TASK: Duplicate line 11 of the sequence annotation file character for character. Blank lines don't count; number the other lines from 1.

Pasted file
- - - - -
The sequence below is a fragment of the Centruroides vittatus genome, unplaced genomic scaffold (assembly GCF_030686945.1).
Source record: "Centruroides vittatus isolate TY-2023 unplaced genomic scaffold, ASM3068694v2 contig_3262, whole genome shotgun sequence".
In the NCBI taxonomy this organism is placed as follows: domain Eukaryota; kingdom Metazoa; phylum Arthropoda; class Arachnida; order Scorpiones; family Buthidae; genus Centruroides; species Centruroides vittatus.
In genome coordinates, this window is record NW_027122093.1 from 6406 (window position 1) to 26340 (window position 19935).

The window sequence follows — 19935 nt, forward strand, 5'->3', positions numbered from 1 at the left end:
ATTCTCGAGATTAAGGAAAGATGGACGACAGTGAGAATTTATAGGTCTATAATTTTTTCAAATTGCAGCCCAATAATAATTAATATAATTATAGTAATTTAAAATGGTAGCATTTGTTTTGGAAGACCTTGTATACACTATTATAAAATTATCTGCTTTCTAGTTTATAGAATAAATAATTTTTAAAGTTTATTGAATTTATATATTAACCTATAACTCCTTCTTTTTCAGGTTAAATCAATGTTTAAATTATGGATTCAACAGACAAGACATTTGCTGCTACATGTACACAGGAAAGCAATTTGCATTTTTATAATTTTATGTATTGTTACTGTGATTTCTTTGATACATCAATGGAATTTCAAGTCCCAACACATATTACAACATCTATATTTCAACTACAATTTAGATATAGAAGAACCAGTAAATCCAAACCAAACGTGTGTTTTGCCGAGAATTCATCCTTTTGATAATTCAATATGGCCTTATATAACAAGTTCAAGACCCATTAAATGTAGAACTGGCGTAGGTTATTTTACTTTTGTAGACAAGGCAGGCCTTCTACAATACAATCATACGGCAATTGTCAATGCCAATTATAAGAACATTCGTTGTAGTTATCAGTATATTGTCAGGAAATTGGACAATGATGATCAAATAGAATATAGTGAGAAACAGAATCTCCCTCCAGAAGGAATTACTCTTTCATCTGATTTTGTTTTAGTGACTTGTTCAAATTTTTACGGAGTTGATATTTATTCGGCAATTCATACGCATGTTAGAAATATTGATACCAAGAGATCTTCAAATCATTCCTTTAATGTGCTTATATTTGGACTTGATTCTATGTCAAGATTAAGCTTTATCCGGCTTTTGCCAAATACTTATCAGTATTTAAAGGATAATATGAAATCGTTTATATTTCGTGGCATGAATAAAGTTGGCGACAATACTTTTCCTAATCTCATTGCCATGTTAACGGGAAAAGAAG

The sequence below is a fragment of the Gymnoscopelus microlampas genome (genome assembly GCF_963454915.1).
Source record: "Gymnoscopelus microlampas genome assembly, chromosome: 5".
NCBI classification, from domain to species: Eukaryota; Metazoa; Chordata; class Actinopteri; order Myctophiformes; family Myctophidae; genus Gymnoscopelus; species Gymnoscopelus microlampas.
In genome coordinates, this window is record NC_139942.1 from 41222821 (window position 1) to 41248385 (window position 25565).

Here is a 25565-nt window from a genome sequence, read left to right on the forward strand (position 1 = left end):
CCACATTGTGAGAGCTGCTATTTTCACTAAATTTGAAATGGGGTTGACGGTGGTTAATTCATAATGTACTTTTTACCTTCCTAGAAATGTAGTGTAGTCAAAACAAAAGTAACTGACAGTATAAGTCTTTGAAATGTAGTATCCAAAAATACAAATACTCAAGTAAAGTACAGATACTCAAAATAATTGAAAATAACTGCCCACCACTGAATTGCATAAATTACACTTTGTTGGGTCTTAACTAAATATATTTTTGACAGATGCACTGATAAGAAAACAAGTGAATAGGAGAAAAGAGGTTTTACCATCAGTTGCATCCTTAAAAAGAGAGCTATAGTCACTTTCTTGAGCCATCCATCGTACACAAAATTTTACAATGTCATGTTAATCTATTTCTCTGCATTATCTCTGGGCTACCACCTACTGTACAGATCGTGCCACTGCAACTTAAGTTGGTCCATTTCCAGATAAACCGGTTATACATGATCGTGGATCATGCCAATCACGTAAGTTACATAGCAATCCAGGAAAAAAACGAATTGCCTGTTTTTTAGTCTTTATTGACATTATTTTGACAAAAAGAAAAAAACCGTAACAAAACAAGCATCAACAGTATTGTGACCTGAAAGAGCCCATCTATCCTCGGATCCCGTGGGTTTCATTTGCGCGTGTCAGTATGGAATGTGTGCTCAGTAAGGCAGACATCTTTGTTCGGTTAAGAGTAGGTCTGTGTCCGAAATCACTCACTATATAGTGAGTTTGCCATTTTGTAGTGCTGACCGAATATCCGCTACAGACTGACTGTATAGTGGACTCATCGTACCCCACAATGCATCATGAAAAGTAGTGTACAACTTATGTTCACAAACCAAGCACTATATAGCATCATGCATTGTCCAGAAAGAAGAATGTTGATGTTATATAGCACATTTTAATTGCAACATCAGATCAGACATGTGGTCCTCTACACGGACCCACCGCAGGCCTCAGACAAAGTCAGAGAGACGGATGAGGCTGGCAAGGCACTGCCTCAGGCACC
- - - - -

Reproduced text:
Here is a 25565-nt window from a genome sequence, read left to right on the forward strand (position 1 = left end):